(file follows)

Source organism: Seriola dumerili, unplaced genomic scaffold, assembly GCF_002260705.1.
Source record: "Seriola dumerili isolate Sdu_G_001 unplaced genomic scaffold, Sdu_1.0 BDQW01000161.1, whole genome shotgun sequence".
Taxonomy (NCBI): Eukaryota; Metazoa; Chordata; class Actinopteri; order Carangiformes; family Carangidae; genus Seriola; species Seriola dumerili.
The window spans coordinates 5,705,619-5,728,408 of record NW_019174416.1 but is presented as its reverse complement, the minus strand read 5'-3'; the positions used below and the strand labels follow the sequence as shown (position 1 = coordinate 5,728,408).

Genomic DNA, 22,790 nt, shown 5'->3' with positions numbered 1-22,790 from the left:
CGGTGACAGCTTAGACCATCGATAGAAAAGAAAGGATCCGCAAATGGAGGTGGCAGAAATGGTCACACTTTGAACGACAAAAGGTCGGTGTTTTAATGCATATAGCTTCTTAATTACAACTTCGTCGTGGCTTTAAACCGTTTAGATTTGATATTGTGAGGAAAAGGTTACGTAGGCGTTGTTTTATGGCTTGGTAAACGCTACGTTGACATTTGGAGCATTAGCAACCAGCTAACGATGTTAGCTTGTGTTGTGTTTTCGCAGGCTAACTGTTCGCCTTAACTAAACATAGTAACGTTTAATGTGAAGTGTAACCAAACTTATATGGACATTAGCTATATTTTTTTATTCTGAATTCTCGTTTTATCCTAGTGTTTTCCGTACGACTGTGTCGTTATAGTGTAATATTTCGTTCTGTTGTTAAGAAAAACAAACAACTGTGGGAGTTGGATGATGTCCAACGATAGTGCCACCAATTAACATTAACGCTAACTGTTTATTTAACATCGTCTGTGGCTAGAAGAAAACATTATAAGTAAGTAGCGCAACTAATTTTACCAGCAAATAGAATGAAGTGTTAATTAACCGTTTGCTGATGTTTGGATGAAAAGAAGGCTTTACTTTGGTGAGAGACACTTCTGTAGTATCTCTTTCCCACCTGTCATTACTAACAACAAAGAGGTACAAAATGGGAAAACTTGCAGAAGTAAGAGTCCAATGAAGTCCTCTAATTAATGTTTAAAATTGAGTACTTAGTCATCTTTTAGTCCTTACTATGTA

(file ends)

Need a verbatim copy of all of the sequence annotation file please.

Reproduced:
Source organism: Seriola dumerili, unplaced genomic scaffold, assembly GCF_002260705.1.
Source record: "Seriola dumerili isolate Sdu_G_001 unplaced genomic scaffold, Sdu_1.0 BDQW01000161.1, whole genome shotgun sequence".
Taxonomy (NCBI): Eukaryota; Metazoa; Chordata; class Actinopteri; order Carangiformes; family Carangidae; genus Seriola; species Seriola dumerili.
The window spans coordinates 5,705,619-5,728,408 of record NW_019174416.1 but is presented as its reverse complement, the minus strand read 5'-3'; the positions used below and the strand labels follow the sequence as shown (position 1 = coordinate 5,728,408).

Genomic DNA, 22,790 nt, shown 5'->3' with positions numbered 1-22,790 from the left:
CGGTGACAGCTTAGACCATCGATAGAAAAGAAAGGATCCGCAAATGGAGGTGGCAGAAATGGTCACACTTTGAACGACAAAAGGTCGGTGTTTTAATGCATATAGCTTCTTAATTACAACTTCGTCGTGGCTTTAAACCGTTTAGATTTGATATTGTGAGGAAAAGGTTACGTAGGCGTTGTTTTATGGCTTGGTAAACGCTACGTTGACATTTGGAGCATTAGCAACCAGCTAACGATGTTAGCTTGTGTTGTGTTTTCGCAGGCTAACTGTTCGCCTTAACTAAACATAGTAACGTTTAATGTGAAGTGTAACCAAACTTATATGGACATTAGCTATATTTTTTTATTCTGAATTCTCGTTTTATCCTAGTGTTTTCCGTACGACTGTGTCGTTATAGTGTAATATTTCGTTCTGTTGTTAAGAAAAACAAACAACTGTGGGAGTTGGATGATGTCCAACGATAGTGCCACCAATTAACATTAACGCTAACTGTTTATTTAACATCGTCTGTGGCTAGAAGAAAACATTATAAGTAAGTAGCGCAACTAATTTTACCAGCAAATAGAATGAAGTGTTAATTAACCGTTTGCTGATGTTTGGATGAAAAGAAGGCTTTACTTTGGTGAGAGACACTTCTGTAGTATCTCTTTCCCACCTGTCATTACTAACAACAAAGAGGTACAAAATGGGAAAACTTGCAGAAGTAAGAGTCCAATGAAGTCCTCTAATTAATGTTTAAAATTGAGTACTTAGTCATCTTTTAGTCCTTACTATGTA